Creative Relationships are, like, totally ‘a thing’

The Scottish National Portrait Gallery has announced The Long Look (25 May – 27 October) – an exhibition of work resulting from the collaboration between painter Audrey Grant and photographer and printmaker Norman McBeath. Billed as a show that reveals a unique creative exchange between the two artists who go beyond convention, its backstory relates to McBeath being asked by Grant to sit for a charcoal portrait (and photograph Grant’s drawings at the end of each sitting). McBeath agreed but the process widened. Grant’s hands, the sitter’s chair, the charcoal, all became his subjects (just as he was Grant’s). McBeath’s photographs will be on display alongside Grant’s portraits in what is claimed to be a ‘fascinating and revelatory exhibition’.

Norman McBeath ,  Audrey’s Hands  (detail), 2017, (Scottish NPG, © McBeath & Grant).

Norman McBeath, Audrey’s Hands (detail), 2017, (Scottish NPG, © McBeath & Grant).

Last year’s Modern Couples: Art, Intimacy and the Avant-garde, at London’s Barbican Art Gallery, put creative couples back on the art historical map. Focussing on intimate relationships, from the obsessional, conventional, mythic, platonic, fleeting, and life-long, it also revealed the way in which creative couples work together, often transgressing the constraints of their time. The exhibition also challenged the idea that the history of art is a singular line of solitary male geniuses. Among those featured were: Frida Kahlo and Diego Rivera, Gustav Klimt and Emilie Flöge, Auguste Rodin and Camille Claudel, Virginia Woolf and Vita Sackville-West, and Sonia and Robert Delaunay.

Modern Couples: Art, Intimacy and the Avant-garde , Barbican Art Gallery, with Diego Rivera’s  Les vases communicants , 1938, left, and Frida Kahlo’s,  Little Deer , 1946, right. © John Phillips, Getty Images.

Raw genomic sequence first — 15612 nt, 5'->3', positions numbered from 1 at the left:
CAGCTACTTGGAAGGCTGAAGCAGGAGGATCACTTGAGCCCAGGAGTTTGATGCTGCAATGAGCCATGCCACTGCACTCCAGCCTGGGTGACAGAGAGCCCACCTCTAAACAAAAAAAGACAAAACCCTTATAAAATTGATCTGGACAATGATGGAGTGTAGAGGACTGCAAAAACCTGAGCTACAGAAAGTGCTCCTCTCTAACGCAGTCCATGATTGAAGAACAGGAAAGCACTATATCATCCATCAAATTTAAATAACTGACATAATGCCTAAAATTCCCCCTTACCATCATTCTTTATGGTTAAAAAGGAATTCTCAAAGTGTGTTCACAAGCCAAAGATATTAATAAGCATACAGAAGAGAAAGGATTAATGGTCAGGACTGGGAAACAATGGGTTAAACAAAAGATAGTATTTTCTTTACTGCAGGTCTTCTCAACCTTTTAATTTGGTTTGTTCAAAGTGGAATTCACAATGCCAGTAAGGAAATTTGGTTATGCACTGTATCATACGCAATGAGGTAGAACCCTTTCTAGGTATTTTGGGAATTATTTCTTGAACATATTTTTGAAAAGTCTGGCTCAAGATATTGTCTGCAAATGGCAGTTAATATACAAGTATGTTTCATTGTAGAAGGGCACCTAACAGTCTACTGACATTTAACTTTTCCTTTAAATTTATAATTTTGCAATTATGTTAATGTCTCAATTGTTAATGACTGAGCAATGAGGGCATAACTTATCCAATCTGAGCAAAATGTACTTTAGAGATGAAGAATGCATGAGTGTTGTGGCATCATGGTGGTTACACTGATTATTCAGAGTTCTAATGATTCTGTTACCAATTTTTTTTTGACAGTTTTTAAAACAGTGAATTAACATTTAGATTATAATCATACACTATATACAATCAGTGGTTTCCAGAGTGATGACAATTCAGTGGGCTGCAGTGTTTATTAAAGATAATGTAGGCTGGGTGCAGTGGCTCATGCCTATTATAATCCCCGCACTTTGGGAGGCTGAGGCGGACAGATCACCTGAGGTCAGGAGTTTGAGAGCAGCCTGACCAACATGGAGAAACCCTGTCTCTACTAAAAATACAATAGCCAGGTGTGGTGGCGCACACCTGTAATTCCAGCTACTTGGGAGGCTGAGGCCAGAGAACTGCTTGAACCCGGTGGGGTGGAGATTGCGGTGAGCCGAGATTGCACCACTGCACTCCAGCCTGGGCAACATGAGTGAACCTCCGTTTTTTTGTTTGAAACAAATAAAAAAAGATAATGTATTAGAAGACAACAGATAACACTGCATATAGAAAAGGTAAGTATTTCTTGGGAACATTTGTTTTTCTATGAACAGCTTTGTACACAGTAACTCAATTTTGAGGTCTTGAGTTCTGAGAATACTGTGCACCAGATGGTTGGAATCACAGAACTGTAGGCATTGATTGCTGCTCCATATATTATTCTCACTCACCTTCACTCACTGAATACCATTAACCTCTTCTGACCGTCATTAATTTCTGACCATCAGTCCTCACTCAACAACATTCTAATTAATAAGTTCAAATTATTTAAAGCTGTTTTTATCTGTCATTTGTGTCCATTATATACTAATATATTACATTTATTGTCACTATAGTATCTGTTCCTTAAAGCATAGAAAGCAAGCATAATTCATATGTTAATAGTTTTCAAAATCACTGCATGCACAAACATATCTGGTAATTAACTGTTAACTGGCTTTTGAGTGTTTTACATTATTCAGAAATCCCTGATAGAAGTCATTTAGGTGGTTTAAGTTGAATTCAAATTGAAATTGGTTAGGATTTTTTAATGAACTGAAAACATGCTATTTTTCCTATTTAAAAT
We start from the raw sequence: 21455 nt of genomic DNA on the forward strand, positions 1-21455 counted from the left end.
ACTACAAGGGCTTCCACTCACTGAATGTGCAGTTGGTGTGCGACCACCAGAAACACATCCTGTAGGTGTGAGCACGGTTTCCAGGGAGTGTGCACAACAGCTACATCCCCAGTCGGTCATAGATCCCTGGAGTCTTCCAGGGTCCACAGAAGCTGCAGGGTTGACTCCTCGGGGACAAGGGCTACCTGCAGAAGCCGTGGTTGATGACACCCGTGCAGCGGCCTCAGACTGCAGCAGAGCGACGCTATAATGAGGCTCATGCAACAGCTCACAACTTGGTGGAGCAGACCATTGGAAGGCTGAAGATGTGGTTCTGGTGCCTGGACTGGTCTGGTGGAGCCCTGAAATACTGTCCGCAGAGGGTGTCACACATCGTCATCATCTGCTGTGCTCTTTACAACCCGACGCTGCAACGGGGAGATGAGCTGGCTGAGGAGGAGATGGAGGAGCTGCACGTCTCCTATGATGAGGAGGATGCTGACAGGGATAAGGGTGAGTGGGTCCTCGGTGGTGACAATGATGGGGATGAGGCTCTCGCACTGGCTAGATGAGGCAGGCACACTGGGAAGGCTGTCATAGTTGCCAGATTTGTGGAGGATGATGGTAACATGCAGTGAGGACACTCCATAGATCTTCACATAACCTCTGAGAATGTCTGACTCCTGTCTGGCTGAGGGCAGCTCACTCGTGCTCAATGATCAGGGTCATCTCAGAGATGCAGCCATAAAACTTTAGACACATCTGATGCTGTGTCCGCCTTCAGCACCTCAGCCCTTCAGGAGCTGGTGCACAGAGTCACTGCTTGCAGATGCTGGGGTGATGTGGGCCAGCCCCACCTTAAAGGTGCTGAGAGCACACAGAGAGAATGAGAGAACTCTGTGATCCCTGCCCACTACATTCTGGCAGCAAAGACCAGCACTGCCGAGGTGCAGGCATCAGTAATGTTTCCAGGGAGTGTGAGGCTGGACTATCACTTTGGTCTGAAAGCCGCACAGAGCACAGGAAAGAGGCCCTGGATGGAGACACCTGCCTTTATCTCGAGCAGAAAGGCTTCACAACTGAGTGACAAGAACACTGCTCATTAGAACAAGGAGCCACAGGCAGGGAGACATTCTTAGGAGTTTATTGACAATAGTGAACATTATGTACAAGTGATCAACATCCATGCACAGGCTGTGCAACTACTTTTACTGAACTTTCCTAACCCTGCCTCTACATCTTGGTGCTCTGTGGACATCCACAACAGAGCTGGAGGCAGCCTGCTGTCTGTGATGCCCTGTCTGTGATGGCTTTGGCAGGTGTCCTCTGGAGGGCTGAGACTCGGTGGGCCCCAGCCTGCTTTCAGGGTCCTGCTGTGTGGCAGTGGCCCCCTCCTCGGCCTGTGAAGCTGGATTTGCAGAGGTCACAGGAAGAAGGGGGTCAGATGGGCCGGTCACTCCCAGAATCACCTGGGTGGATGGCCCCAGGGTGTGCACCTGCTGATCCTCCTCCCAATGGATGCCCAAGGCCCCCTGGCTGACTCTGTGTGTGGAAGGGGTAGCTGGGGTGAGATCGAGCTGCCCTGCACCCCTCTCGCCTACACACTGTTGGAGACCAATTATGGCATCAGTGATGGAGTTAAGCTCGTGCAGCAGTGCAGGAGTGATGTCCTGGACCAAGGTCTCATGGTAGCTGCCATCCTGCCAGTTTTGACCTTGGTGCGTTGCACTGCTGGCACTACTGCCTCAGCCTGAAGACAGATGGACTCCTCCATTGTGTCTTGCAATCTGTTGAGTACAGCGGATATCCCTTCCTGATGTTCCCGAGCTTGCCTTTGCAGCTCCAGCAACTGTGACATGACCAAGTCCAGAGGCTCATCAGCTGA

Modern Couples: Art, Intimacy and the Avant-garde, Barbican Art Gallery, with Diego Rivera’s Les vases communicants, 1938, left, and Frida Kahlo’s, Little Deer, 1946, right. © John Phillips, Getty Images.

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Publisher Thames & Hudson, meanwhile, reissued Whitney Chadwick and Isabel De Courtivron’s multi-biographical study titled Significant Others, which investigates the nature of artistic companionship, identity, and social stereotypes; a book that explores the creative talent and personal context of artists often considered as independent. Combining biography with evaluation of each partner’s work, it redefines conventional presumptions about eighteen artists whose literary and artistic renown has been compounded by the fame or notoriety of their relationships.

While some ‘big names’ may well have featured in the history of twentieth century art due to their collaborative work, they are by no means alone. Creative couplings are not uncommon still, and they take many forms. In the Scottish Highlands, the names Pamela and Erlend Tait spring to mind in this regard. While mutual support for another’s creative endeavours is one thing in a relationship, working on the same piece of work is quite another. As The Herald’s arts writer Jan Patience has previously commented of the Taits’ joint endeavours, “it is rare to find a husband and wife team collaborating effectively when it comes to making art but Pamela and Erlend Tait have always bucked that particular trend.” When ART NORTH contacted the artists about the process of their collaboration, they commented, “we both trust each other implicitly, and have a mutual respect for each other’s skills and ideas, so it’s exciting to see what happens next when we hand work back and forth, maybe five or six times.”

Erlend & Pamela Tait ,  Refractor , Oil, etched copper plate, intaglio ink, escutcheon pins on linen panel, 2019.

Erlend & Pamela Tait, Refractor, Oil, etched copper plate, intaglio ink, escutcheon pins on linen panel, 2019.

“It’s not about who painted what, as we both work up layer upon layer,” the artists continued, “It really is about working together until we are both happy with the final results.” As a word of warning, though, they also stress the wise workflow arrangement, and some would say, ‘relationship savvy’ collaborateur-collaboratrice dictum about which they are ever-mindful: “When we have a clear idea from the start about how a piece should look, then we don’t collaborate.” More than a few avant-garde greats who remain known for their turbulent relationships may have found some benefit in observing that rule, for sure.

Pamela & Erlend Tait’s latest collaborations will be on show at The Meffan Museum & Art Gallery, Forfar, May 2019.

The Long Look (a collaboration between the painter Audrey Grant and the photographer and printmaker Norman McBeath) is on show at the Scottish National Portrait Gallery, 25 May 2019 - 27 Oct 2019